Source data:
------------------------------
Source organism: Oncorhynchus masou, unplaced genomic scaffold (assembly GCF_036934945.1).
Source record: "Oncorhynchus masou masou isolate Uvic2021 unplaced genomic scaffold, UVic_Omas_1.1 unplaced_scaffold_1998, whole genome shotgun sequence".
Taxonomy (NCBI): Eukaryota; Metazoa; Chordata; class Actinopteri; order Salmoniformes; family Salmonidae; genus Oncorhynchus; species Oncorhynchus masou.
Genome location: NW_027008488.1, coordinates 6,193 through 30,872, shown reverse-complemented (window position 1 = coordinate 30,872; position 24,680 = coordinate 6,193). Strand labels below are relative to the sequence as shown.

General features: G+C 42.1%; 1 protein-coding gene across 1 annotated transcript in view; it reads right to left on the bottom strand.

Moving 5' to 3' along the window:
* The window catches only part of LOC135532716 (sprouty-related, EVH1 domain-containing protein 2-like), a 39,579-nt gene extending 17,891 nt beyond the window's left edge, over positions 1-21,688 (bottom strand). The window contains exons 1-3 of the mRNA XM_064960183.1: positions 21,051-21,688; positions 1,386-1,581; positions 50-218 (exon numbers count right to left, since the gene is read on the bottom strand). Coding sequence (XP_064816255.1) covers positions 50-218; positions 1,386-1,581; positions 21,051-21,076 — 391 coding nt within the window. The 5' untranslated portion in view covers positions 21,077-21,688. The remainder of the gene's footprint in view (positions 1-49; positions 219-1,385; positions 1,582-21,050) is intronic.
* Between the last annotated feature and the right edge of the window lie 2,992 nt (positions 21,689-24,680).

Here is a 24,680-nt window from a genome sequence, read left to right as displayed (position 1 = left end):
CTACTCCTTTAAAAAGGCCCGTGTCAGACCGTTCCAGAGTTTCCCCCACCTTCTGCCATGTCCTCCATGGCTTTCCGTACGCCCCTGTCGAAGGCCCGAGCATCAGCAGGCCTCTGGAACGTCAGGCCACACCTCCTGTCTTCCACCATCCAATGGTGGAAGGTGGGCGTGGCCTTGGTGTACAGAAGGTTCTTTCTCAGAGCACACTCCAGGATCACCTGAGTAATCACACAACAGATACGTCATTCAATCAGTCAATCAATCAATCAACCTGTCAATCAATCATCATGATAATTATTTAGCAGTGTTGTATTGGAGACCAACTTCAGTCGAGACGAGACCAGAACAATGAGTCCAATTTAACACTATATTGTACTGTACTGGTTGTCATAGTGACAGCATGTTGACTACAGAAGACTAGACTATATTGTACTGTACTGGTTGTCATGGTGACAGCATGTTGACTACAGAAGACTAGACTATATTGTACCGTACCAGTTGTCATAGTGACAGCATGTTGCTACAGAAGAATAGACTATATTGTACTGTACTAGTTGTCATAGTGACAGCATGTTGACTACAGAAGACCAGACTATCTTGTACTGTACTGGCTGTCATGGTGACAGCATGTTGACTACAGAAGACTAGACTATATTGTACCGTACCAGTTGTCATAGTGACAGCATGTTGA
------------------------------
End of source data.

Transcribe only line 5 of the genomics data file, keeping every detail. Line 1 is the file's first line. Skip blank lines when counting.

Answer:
General features: G+C 42.1%; 1 protein-coding gene across 1 annotated transcript in view; it reads right to left on the bottom strand.